06.28.15

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DDOS Attacks Against Techrights

Posted in Site News at 9:03 pm by Dr. Roy Schestowitz

Knocking the site over intentionally

Chess board

Summary: Information about some of the most recent DDOS attacks against this Web site and the steps to be taken next

THERE is a long history of DDOS attacks against Techrights, going back to 2008 or thereabouts. There were also press articles about DDOS attacks against the site (based on evidence provided to journalists upon request). Pinpointing who’s to blame for an attack is a lot harder than combating an attack (one way or another) and holding someone accountable is virtually impossible. People don’t just give themselves away so willing.

Over the past week there was a new pattern of DDOS attacks and they came from AWS servers, so I was able to file abuse reports and pursue this complaint (still work in progress). At this stage I am still hoping to see who or what group (or company) is behind it. This is clearly malicious.

Over the past few months I lost a lot of time (maybe hundreds of hours) due to DDOS attacks. It’s financially damaging and emotionally exhausting. I have been privately advised to file a report with the Dutch authorities over various DDOS attacks, which some told me might be connected to the EPO (or particular high-level staff at the EPO). Nonetheless, these efforts are usually a waste of time (I last tried around 8 years ago), so I did not bother. It’s a patience-draining experience that usually yields no results at all. It’s mostly symbolic. I did plan to write about this at some later stage and I even told one person that I might write more about intricate details of the attacks one day, maybe after the storm is settled at the EPO (giving too much information away usually helps the attacker). Today I would like to share some information about recent DDOS attacks and patterns that were noticed. This is information that won’t help the attacker; rather, it might discourage the attacker.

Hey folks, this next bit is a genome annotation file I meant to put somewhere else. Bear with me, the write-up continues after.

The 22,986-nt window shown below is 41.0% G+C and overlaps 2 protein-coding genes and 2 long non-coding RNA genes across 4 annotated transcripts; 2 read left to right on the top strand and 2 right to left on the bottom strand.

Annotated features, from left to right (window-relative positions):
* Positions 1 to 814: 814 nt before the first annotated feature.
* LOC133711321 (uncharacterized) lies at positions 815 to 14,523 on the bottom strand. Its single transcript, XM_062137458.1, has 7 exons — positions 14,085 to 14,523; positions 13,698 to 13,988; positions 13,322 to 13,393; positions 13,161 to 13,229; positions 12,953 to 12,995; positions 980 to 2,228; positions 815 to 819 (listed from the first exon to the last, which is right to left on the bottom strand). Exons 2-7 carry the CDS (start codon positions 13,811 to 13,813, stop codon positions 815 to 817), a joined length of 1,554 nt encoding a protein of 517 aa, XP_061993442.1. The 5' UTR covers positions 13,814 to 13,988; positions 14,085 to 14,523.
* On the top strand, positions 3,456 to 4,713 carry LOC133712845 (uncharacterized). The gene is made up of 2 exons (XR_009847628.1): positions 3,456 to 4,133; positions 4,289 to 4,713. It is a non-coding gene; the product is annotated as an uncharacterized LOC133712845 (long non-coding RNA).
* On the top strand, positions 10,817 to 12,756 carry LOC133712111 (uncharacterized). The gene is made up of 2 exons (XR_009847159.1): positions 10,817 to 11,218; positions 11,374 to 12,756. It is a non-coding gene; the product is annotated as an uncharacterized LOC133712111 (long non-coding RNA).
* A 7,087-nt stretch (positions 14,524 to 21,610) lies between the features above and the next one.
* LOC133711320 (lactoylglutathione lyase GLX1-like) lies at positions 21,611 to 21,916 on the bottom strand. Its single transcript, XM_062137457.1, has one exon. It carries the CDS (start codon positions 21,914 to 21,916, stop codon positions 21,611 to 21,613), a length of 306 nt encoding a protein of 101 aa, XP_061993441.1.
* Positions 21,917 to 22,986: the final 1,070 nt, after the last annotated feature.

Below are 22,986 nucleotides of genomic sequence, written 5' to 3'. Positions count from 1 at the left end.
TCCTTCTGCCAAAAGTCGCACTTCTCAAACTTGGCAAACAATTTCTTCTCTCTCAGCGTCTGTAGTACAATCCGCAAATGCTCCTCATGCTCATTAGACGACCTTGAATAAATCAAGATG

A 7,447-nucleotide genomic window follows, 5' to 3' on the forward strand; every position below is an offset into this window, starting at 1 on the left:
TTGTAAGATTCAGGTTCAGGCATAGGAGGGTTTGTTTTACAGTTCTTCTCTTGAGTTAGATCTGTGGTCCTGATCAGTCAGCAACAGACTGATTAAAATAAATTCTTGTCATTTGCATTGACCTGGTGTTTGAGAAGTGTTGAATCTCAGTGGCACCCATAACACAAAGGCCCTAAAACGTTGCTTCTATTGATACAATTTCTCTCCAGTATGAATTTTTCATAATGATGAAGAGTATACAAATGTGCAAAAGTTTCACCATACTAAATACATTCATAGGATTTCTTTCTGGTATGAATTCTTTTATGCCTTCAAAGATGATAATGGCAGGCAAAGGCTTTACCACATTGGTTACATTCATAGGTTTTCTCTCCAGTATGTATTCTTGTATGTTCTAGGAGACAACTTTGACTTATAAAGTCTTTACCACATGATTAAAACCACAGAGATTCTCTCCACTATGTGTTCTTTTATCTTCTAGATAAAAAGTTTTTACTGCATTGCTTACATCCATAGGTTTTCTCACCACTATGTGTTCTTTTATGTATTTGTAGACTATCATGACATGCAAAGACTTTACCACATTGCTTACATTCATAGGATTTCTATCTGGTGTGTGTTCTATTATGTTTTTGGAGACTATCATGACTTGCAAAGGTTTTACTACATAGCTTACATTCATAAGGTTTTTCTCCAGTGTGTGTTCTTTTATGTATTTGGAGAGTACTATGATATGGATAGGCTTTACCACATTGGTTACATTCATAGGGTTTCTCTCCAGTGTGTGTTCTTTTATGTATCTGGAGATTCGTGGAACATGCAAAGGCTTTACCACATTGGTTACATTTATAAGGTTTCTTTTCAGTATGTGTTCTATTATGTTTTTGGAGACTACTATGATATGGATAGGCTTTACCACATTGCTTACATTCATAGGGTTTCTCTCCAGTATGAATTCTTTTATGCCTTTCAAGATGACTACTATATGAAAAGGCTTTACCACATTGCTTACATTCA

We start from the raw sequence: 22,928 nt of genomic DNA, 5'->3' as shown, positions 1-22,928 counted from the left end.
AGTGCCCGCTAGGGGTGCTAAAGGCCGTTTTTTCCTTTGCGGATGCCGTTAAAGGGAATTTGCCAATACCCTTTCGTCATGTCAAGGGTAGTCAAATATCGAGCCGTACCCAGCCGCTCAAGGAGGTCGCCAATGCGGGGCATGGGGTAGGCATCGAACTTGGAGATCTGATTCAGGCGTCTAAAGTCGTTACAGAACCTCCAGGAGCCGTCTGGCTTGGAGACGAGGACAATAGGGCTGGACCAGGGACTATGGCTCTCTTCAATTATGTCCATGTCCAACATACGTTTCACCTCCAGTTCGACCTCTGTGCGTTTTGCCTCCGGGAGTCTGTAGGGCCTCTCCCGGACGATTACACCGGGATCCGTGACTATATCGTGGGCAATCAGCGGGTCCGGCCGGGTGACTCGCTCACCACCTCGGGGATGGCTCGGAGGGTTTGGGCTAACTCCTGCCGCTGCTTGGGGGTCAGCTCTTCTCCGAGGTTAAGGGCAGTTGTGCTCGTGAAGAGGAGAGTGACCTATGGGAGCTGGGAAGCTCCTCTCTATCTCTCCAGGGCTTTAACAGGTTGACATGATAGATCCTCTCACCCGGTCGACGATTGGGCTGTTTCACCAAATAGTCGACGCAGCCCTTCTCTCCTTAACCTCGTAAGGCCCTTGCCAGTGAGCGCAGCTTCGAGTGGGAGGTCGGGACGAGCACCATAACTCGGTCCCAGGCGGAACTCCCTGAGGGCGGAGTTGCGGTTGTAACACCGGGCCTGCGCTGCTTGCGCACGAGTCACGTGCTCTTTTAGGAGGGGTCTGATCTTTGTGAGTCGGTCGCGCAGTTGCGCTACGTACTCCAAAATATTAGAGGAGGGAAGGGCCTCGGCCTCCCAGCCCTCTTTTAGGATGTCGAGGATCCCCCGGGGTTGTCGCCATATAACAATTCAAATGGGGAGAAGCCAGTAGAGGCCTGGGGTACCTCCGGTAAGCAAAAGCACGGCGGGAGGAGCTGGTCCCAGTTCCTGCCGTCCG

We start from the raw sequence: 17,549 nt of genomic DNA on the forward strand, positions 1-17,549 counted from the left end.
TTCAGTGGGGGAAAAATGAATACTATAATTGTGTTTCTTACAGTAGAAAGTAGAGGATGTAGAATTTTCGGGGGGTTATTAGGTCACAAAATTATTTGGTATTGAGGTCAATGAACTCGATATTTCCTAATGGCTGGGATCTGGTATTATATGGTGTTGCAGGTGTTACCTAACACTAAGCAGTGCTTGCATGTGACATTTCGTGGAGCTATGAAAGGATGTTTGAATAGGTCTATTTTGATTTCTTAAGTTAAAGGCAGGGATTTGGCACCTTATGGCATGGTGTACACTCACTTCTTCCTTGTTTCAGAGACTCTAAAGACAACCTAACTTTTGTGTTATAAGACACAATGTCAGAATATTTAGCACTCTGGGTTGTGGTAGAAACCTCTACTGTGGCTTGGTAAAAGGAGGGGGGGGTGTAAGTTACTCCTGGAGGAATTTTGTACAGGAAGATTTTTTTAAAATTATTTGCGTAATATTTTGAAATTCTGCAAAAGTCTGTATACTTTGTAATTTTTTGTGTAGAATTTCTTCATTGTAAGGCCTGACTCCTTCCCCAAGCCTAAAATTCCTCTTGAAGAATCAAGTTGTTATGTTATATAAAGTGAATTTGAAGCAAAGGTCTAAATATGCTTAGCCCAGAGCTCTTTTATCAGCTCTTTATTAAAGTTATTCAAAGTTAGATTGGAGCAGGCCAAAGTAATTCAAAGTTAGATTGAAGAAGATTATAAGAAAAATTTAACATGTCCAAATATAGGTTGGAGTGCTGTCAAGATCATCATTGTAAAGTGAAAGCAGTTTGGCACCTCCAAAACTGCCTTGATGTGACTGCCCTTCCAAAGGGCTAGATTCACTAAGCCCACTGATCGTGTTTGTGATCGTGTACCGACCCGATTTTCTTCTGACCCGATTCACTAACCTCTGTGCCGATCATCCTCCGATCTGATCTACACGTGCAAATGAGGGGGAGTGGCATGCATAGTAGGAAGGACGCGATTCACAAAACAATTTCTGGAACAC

Referring to our DDOS complaints (IP addresses of the EPO hammering on our server quite heavily) and my recent “tweet”, one person told me that “The EPO IU is based in Munich but that doesn’t really tell you anything about what IP addresses are going to appear on traffic from the EPO.

“As far as [I'm] informed much of the EPO’s IT infrastructure is located in the Hague (Rijswijk) office. So even Internet traffic from Munich may be routed through a proxy in the Hague and appear with a Netherlands IP address. In any case the IU (in Munich) could presumably delegate tasks to an IT department (which could be based in the Hague).

“But the fact that you seem to be identifying IP addresses assigned to the EPO is in itself revealing.

“A lot of EPO addresses begin with 145.64 [...] You can find many of the address blocks in the db-ip.com database. For example: https://db-ip.com/all/145.64.0

“But it’s important to note that the geographical location nominally associated with the EPO IP address (e.g. Rijswijk/Hague) doesn’t really tell you where the user of the IP address is physically located (e.g. whether in Munich or the Hague).”